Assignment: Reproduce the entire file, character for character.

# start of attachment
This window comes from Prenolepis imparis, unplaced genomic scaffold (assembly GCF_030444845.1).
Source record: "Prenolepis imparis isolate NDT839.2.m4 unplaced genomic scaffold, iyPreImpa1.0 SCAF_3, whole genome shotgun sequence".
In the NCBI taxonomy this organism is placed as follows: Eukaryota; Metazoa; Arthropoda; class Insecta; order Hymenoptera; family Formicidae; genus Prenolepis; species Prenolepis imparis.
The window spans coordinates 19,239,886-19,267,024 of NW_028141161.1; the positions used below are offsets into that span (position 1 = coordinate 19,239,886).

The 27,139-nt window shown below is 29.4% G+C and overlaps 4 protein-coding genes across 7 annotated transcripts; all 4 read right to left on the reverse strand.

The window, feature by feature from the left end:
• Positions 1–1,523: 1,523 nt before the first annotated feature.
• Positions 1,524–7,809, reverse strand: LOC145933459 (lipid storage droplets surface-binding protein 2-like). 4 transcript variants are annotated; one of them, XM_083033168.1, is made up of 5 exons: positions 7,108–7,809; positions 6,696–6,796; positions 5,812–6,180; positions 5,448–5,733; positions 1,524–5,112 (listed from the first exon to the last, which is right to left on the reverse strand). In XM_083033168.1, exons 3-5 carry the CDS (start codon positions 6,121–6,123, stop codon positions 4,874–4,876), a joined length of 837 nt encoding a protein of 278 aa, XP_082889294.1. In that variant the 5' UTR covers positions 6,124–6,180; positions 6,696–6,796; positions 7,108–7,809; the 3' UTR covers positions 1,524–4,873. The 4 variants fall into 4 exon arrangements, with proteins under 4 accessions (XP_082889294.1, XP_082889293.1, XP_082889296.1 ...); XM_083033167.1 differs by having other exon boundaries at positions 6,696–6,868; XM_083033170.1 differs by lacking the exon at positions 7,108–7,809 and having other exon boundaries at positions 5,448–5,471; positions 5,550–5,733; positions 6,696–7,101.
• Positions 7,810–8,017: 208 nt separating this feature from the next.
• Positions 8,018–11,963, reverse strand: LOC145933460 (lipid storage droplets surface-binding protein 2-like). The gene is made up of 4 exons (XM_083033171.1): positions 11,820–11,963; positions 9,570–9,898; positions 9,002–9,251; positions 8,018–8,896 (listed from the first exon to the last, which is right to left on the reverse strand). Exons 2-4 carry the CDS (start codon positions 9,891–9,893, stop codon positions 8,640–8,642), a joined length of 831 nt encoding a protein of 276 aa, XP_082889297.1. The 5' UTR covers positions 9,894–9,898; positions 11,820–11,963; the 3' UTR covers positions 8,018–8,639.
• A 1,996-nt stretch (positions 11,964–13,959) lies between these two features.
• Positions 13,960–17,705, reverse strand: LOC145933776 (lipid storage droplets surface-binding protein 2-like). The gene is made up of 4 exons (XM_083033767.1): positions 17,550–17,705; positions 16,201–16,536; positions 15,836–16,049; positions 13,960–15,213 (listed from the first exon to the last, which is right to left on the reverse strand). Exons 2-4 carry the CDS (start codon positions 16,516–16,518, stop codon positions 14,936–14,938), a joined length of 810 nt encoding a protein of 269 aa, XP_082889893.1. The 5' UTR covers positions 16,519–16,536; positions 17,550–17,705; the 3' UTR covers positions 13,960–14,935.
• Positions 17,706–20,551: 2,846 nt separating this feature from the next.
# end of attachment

This window comes from Prenolepis imparis, unplaced genomic scaffold (assembly GCF_030444845.1).
Source record: "Prenolepis imparis isolate NDT839.2.m4 unplaced genomic scaffold, iyPreImpa1.0 SCAF_3, whole genome shotgun sequence".
In the NCBI taxonomy this organism is placed as follows: Eukaryota; Metazoa; Arthropoda; class Insecta; order Hymenoptera; family Formicidae; genus Prenolepis; species Prenolepis imparis.
The window spans coordinates 19,239,886-19,267,024 of NW_028141161.1; the positions used below are offsets into that span (position 1 = coordinate 19,239,886).

The 27,139-nt window shown below is 29.4% G+C and overlaps 4 protein-coding genes across 7 annotated transcripts; all 4 read right to left on the reverse strand.

The window, feature by feature from the left end:
• Positions 1–1,523: 1,523 nt before the first annotated feature.
• Positions 1,524–7,809, reverse strand: LOC145933459 (lipid storage droplets surface-binding protein 2-like). 4 transcript variants are annotated; one of them, XM_083033168.1, is made up of 5 exons: positions 7,108–7,809; positions 6,696–6,796; positions 5,812–6,180; positions 5,448–5,733; positions 1,524–5,112 (listed from the first exon to the last, which is right to left on the reverse strand). In XM_083033168.1, exons 3-5 carry the CDS (start codon positions 6,121–6,123, stop codon positions 4,874–4,876), a joined length of 837 nt encoding a protein of 278 aa, XP_082889294.1. In that variant the 5' UTR covers positions 6,124–6,180; positions 6,696–6,796; positions 7,108–7,809; the 3' UTR covers positions 1,524–4,873. The 4 variants fall into 4 exon arrangements, with proteins under 4 accessions (XP_082889294.1, XP_082889293.1, XP_082889296.1 ...); XM_083033167.1 differs by having other exon boundaries at positions 6,696–6,868; XM_083033170.1 differs by lacking the exon at positions 7,108–7,809 and having other exon boundaries at positions 5,448–5,471; positions 5,550–5,733; positions 6,696–7,101.
• Positions 7,810–8,017: 208 nt separating this feature from the next.
• Positions 8,018–11,963, reverse strand: LOC145933460 (lipid storage droplets surface-binding protein 2-like). The gene is made up of 4 exons (XM_083033171.1): positions 11,820–11,963; positions 9,570–9,898; positions 9,002–9,251; positions 8,018–8,896 (listed from the first exon to the last, which is right to left on the reverse strand). Exons 2-4 carry the CDS (start codon positions 9,891–9,893, stop codon positions 8,640–8,642), a joined length of 831 nt encoding a protein of 276 aa, XP_082889297.1. The 5' UTR covers positions 9,894–9,898; positions 11,820–11,963; the 3' UTR covers positions 8,018–8,639.
• A 1,996-nt stretch (positions 11,964–13,959) lies between these two features.
• Positions 13,960–17,705, reverse strand: LOC145933776 (lipid storage droplets surface-binding protein 2-like). The gene is made up of 4 exons (XM_083033767.1): positions 17,550–17,705; positions 16,201–16,536; positions 15,836–16,049; positions 13,960–15,213 (listed from the first exon to the last, which is right to left on the reverse strand). Exons 2-4 carry the CDS (start codon positions 16,516–16,518, stop codon positions 14,936–14,938), a joined length of 810 nt encoding a protein of 269 aa, XP_082889893.1. The 5' UTR covers positions 16,519–16,536; positions 17,550–17,705; the 3' UTR covers positions 13,960–14,935.
• Positions 17,706–20,551: 2,846 nt separating this feature from the next.